Olvasott szöveg értése - Task 4

Angol középszintű érettségi, 2019. május

Blue Monday

Feeling miserable this morning? That is because January 15 is supposedly the most depressing day this year. A combination of three reasons makes the third Monday of the year the most miserable. Understanding that Christmas really is over, the realisation of all the holiday expenses and the fact that most of us are back at work all play a part. First invented in Britain, Blue Monday is especially sad in the northern half of the world, where it’s also deep, dark midwinter.
It was in 2005 that Cliff Arnall, a university lecturer from Wales, dreamt up his gloomy calculation using the above three main factors to find the date of the most depressing day in the year. He also took into account things like the weather, the period since we’ve broken our New Year’s resolutions and our general motivational level.
However, there is hope, say psychologists, as Blue Monday was really all a marketing trick. January in the UK is peak holiday booking time and the original research was paid for by a travel agent who wanted to persuade people to cheer up by heading to the beach. Preferably through them.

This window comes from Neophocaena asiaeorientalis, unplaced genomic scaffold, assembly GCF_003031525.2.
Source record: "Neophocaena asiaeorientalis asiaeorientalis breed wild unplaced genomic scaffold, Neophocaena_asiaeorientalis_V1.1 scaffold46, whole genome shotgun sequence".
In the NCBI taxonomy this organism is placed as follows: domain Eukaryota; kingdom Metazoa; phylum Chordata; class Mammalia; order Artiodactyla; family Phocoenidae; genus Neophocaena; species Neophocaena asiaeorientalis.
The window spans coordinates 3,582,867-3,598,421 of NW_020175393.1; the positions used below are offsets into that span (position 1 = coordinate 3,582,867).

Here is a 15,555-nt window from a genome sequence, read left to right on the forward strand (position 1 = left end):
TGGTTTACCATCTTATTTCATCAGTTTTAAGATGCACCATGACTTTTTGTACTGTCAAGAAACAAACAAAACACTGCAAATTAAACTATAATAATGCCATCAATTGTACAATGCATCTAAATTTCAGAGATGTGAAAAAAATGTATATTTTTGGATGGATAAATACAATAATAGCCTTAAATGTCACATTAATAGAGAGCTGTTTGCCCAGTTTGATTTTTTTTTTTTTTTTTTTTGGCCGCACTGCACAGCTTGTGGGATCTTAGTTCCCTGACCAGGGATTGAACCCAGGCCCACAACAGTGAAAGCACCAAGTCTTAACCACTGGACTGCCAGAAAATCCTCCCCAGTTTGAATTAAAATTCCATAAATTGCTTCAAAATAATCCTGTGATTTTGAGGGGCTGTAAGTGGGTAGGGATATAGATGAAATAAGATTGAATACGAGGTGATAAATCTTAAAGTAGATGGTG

While there is no scientific evidence of Blue Monday on the third Monday of January – or any other Monday in a year – research shows us that our mood is significantly better on Fridays and over the weekend in general. This is generally because we get more sleep and “me time” to spoil ourselves.
Dr Burke, a psychologist, says that “since Blue Monday is a trick that may affect our thinking and emotions so much, we should turn it into Happy Monday. Instead of searching for all that is going badly on the day, think of all the good things that happen around you – that woman who held the bus door to prevent it from closing, the old lady who smiled at you for no reason or the little boy who gave you a big hug.”